• Bluelight HOT THREADS
  • Let's Welcome Our NEW MEMBERS!

Flexible opioids (and indeed other classes)

clubcard

Bluelighter
Joined
Apr 12, 2013
Messages
1,443
I spent some time examining the conformation of opioids like Dimethylaminopivalophenone. I don't know if it's just my stupidity but can't this compounds equally conform to 2 different shapes? One of them overlays pethidine, the other does not. Similarly propiram with it's tertiary nitrogen is able to assume 2 different conformations. Do these compounds interconvene with the binding holding it into the active conformation?

I overlaid compounds like propiram with norbutorphanol (a rigid opioid) and it looks like 50% of the time, the aromatic and N: overlay perfectly and 50% of the time, they did not seem to overlay at all.

Maybe it's my stupidity but I did wonder if the weak opioids WERE weak because 50% of the atoms were not in the correct confirmation.
 

polymath

Bluelight Crew
Joined
Nov 4, 2010
Messages
1,797
Location
Northern Europe
If there's many conformations how the molecule can approach the receptor in "wrong" way and only one how it can approach it in the "right" way, then I think it's likely to have low affinity.
 

Nagelfar

Moderator: N&PD
Staff member
Joined
Nov 23, 2007
Messages
2,278
Location
Vancouver, Washington USA
It was my understanding that is it a lot more complex than this.

Molecules that need to take a certain conformation simply do when they approach the ligand site, the ionic bonding kind of 'nudges' them into that shape.

The boat or chair conformation of rings, or the cis or trans shape of the carbmethoxy, don't seem to change the affinity when only one specific shape has to be achieved to link up as imaging has shown. Perhaps even the ligands present are a major contributor to what conformation the molecule takes in vivo. (note esp. that in vivo & in vitro bonding can greatly differ for the same exact substance.)

In fact it was my thinking that being 'rigid' was almost always unfavorable because of the way in which ionic bonds act to anticipate the manner of form that has to be taken to attach.

This is a question that probably skims the line of the quantum architecture of molecules via their atoms, electron sharing, etc. A proper simulation of which would require computing power that even now is only being worked at.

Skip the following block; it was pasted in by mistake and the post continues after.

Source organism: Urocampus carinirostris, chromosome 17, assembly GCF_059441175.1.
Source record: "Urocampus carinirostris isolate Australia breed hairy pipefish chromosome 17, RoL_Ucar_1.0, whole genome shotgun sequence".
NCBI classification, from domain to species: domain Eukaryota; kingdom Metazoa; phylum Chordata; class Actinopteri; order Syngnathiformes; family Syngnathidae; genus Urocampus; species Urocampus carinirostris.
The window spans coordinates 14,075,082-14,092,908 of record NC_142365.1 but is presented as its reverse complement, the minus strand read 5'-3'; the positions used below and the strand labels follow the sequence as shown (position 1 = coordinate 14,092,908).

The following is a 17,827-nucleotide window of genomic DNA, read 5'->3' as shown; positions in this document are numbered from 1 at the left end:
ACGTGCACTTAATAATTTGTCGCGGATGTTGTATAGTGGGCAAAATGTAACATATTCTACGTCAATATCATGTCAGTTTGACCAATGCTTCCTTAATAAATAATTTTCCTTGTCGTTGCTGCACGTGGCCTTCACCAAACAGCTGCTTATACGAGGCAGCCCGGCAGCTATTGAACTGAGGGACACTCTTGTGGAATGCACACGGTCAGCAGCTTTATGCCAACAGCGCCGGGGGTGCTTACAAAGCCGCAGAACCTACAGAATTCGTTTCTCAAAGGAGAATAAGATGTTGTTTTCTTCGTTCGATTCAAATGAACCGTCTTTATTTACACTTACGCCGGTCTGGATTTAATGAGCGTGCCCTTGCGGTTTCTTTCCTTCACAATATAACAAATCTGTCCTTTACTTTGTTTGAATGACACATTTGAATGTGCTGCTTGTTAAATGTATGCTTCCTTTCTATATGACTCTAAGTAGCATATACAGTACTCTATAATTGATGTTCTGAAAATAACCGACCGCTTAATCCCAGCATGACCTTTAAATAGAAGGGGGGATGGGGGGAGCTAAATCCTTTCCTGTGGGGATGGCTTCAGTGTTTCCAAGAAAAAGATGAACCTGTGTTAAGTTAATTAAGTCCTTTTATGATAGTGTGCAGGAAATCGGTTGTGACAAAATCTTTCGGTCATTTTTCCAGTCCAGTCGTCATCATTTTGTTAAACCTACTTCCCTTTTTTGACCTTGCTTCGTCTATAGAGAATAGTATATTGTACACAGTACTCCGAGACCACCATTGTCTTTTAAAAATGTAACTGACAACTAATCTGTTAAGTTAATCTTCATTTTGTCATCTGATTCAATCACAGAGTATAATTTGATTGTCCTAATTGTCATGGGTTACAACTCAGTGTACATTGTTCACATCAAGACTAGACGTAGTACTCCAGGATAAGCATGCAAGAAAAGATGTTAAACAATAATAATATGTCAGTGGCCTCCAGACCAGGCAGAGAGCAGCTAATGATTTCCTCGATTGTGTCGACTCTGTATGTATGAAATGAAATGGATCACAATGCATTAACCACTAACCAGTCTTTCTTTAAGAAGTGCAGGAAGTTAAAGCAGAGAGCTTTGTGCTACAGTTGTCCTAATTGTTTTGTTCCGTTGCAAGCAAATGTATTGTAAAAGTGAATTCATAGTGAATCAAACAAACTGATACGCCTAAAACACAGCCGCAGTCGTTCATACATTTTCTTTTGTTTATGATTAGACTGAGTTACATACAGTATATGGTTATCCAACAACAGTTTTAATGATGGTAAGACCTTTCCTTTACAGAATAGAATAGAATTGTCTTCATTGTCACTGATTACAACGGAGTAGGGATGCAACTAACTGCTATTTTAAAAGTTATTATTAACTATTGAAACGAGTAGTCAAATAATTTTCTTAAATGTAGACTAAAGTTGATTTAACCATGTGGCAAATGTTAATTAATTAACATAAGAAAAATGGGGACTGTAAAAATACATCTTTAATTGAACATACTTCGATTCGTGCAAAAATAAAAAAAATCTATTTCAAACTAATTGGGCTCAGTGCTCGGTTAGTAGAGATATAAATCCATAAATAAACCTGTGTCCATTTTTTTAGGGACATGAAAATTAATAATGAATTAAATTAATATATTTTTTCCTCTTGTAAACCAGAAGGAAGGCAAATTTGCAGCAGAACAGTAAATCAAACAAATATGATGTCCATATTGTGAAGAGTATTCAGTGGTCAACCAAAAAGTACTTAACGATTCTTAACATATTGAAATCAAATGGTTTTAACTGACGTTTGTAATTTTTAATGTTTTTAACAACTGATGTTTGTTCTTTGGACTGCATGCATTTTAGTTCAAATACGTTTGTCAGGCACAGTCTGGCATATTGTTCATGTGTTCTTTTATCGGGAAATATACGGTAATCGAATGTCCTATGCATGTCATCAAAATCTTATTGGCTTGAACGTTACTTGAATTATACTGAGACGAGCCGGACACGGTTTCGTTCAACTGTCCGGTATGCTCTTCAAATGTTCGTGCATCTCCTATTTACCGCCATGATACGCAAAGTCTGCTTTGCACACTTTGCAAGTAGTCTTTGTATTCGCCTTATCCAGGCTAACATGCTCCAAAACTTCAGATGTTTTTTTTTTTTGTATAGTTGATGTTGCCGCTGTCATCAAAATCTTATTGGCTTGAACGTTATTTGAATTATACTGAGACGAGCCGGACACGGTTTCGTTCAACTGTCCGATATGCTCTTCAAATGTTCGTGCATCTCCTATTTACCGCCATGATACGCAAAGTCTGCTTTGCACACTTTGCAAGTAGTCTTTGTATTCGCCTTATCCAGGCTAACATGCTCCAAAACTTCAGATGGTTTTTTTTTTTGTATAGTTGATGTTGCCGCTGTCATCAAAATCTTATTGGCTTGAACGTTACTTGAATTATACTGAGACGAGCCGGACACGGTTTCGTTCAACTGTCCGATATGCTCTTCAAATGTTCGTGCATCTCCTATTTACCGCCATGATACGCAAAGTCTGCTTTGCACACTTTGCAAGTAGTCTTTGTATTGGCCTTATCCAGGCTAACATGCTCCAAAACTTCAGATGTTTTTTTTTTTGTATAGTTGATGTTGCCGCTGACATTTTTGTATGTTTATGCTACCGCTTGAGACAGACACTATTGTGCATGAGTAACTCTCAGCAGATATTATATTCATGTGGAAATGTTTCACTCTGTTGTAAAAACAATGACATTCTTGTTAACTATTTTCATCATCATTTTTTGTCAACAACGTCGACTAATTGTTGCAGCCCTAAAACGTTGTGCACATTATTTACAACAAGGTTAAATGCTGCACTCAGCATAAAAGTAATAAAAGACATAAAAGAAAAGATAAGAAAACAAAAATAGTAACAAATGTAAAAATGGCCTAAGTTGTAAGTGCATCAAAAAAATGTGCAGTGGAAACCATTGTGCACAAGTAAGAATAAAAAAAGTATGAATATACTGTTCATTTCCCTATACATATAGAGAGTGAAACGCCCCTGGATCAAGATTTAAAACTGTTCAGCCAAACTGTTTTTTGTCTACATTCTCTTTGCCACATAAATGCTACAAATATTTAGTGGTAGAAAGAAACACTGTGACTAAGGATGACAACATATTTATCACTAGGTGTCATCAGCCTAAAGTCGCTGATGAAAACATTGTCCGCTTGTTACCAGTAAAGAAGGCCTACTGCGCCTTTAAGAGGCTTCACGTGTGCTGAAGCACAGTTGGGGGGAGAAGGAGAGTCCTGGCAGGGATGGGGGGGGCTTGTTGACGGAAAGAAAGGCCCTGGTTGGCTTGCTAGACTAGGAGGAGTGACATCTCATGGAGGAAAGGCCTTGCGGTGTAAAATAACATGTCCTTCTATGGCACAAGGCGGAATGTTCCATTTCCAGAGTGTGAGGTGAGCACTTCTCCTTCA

I find it all very interesting.
 

sekio

Moderator: N&PD
Staff member
Joined
Sep 14, 2009
Messages
21,325
Location
streets of simcity
Do these compounds interconvene with the binding holding it into the active conformation?
Yes.

But this also means that no binding occurs unless the compound is currently in a conformation that allows it to bind the receptor, so generally speaking any flexible ligand will be a less effective agonist than a more rigid ligand that is "stuck" in a high affinity conformation.
 

S.J.B.

Administrator; Moderator: DitM
Staff member
Joined
Jan 22, 2011
Messages
5,050
Location
Canada
A rigid ligand will incur much less of an entropy penalty upon binding than a flexible one.
 

Nagelfar

Moderator: N&PD
Staff member
Joined
Nov 23, 2007
Messages
2,278
Location
Vancouver, Washington USA
A rigid ligand will incur much less of an entropy penalty upon binding than a flexible one.
I wonder if a flexible molecule might have the entire portion which interacts with the binding site be rigid, i.e. that much of it's structure exposed, but be flexible on the whole in a way that once it reaches the site, the protein or receptor has a flange or overhang where the freely moving part of the molecule gets stuck in a way which highly skewed the entropy of binding.

Probably a lot of drugs do this, but the specifics haven't become known due to the resolution of the site not being mapped out in detail, esp. w/ regard to the agonist in question.

Though if it were stopped from binding by it's "plasticity" and the same occurred, it might bind 'longer' but 'less often', perhaps even balancing out?
 

clubcard

Bluelighter
Joined
Apr 12, 2013
Messages
1,443
If there's many conformations how the molecule can approach the receptor in "wrong" way and only one how it can approach it in the "right" way, then I think it's likely to have low affinity.
There are 2 minimum energy conformations... one overlays M... the other not.
 
Top